Sen. Dennis DeConcini says the government's former top thrift regulator is trying to blame "five distinguished senators" for his own failures in the savings and loan debacle.
The Arizona Democrat ended two days of testy questioning by the Senate Ethics Committee on Thursday, maintaining he violated no ethics standards in trying to assist S&L owner Charles H. Keating Jr. in dealings with regulators.The committee recessed until Tuesday, when it plans to hear from final witnesses and begin closing oral arguments from lawyers for the so-called Keating Five senators under investigation.
The public hearings, which began Nov. 15, could end Wednesday, with the panel then beginning private deliberations on recommendations and possible punishment.
DeConcini sought to turn the tables on his principal accuser, former federal thrift regulator Edwin J. Gray. DeConcini said Gray had proven inadequate in dealing with savings and loan failures and, in an attempt to protect his own reputation, tried to put blame on the senators.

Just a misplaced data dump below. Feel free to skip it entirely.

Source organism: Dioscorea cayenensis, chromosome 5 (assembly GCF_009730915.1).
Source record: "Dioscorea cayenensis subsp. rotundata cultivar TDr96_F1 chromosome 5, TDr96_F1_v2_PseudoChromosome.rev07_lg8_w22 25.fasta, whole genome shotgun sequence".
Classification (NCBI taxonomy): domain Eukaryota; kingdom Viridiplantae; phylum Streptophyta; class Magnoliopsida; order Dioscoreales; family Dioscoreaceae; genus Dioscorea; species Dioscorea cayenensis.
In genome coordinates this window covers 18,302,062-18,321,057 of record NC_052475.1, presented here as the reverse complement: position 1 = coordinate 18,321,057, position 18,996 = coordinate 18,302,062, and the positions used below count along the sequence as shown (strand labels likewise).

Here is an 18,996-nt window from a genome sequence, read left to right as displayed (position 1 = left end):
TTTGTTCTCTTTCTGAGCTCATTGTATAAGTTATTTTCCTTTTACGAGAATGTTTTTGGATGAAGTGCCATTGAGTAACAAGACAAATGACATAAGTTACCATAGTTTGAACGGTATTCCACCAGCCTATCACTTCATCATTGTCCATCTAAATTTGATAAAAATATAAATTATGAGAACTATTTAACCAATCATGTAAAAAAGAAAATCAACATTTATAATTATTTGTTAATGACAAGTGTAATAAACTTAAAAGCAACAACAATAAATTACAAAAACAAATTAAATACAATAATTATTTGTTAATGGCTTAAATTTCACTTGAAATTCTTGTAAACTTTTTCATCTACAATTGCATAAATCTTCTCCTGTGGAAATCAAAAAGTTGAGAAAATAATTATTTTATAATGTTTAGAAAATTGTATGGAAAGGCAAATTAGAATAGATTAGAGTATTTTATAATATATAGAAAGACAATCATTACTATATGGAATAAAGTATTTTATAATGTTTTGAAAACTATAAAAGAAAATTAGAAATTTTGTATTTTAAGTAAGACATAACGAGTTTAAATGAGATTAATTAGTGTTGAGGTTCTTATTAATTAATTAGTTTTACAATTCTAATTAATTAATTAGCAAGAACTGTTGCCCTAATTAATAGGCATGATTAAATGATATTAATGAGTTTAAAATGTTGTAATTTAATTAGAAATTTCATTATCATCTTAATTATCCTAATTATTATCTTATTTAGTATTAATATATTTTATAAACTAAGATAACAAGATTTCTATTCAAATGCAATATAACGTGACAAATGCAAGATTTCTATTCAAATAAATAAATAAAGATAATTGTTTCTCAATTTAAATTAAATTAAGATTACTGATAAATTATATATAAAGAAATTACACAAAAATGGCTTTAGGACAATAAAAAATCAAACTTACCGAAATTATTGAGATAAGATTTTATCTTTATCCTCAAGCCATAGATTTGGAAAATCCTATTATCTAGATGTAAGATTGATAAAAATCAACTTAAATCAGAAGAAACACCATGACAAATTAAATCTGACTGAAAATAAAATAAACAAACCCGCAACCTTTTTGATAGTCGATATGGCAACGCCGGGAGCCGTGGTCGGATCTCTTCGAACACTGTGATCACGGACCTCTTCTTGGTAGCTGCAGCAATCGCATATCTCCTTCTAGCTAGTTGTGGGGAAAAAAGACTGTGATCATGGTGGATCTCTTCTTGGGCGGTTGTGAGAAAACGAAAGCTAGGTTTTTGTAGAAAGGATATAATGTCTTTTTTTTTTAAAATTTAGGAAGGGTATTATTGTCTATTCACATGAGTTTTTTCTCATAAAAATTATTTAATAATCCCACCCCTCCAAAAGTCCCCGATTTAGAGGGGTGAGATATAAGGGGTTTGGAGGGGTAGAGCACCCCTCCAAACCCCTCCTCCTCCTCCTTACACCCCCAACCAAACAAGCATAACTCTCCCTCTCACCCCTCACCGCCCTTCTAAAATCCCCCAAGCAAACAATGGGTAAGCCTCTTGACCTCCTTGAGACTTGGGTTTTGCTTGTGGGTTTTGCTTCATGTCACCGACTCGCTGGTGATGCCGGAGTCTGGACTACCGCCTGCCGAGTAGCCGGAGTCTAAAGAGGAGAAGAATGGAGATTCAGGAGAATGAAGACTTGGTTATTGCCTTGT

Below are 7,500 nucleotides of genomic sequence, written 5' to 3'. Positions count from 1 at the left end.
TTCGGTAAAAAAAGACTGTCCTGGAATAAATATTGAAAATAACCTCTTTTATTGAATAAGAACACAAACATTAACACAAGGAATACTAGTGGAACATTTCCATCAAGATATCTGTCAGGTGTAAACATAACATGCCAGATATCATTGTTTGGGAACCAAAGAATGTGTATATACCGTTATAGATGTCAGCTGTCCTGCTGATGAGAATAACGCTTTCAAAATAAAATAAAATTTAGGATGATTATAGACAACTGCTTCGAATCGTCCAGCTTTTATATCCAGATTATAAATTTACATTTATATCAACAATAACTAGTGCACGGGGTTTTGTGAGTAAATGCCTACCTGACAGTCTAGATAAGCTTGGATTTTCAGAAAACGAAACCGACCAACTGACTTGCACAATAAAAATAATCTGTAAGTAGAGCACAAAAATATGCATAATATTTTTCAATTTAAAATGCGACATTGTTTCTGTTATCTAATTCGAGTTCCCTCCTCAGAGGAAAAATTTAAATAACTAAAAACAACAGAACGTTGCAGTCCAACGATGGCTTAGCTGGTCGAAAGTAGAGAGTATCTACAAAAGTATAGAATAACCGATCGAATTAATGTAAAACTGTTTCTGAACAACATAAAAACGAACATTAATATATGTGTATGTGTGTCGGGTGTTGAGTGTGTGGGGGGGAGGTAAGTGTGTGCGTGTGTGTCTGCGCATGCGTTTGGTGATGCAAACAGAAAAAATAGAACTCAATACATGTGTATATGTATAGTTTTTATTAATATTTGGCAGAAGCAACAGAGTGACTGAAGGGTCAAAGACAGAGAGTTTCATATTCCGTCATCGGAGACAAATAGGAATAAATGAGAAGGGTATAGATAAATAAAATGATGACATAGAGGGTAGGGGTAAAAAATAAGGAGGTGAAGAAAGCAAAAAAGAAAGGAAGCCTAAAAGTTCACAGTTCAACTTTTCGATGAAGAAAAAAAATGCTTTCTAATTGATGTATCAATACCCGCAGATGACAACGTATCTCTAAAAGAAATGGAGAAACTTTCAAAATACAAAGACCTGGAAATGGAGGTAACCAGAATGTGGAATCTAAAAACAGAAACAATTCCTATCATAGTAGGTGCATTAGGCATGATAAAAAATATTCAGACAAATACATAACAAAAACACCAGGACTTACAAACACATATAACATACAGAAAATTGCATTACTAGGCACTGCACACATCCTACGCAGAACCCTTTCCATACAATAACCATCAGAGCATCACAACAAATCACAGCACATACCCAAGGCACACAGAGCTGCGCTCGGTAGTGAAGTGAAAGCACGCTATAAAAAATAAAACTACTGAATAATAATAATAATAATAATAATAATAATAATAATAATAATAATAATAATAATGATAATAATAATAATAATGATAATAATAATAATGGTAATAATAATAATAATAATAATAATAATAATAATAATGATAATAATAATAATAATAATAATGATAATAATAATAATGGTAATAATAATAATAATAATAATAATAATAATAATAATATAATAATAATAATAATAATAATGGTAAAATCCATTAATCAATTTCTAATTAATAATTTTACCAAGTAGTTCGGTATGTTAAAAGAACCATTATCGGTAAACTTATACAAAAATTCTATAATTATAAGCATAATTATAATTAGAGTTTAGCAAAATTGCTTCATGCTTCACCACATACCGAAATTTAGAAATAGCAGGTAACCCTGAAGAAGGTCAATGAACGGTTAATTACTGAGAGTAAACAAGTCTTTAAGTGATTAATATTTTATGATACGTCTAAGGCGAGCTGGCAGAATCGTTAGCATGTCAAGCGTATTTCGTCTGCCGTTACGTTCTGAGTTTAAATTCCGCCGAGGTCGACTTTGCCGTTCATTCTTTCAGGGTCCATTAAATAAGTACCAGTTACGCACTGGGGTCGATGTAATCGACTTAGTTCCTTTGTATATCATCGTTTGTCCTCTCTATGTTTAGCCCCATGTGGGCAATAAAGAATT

"Mr. Gray realized what was happening, so now he has to shift the blame, and what does he do?" DeConcini said. "He points the finger at five distinguished senators."
Gray, former chairman of the Federal Home Loan Bank Board, has testified that DeConcini led efforts by the senators to pressure the board to go easy on Keating's Lincoln Savings and Loan Association. The Irvine, Calif. thrift's subsequent failure is expected to cost taxpayers up to $2 billion.
The ethics panel is investigating whether the five senators improperly intervened with regulators on behalf of Lincoln and whether their actions were linked to $1.3 million that Keating raised for their re-election and related campaigns.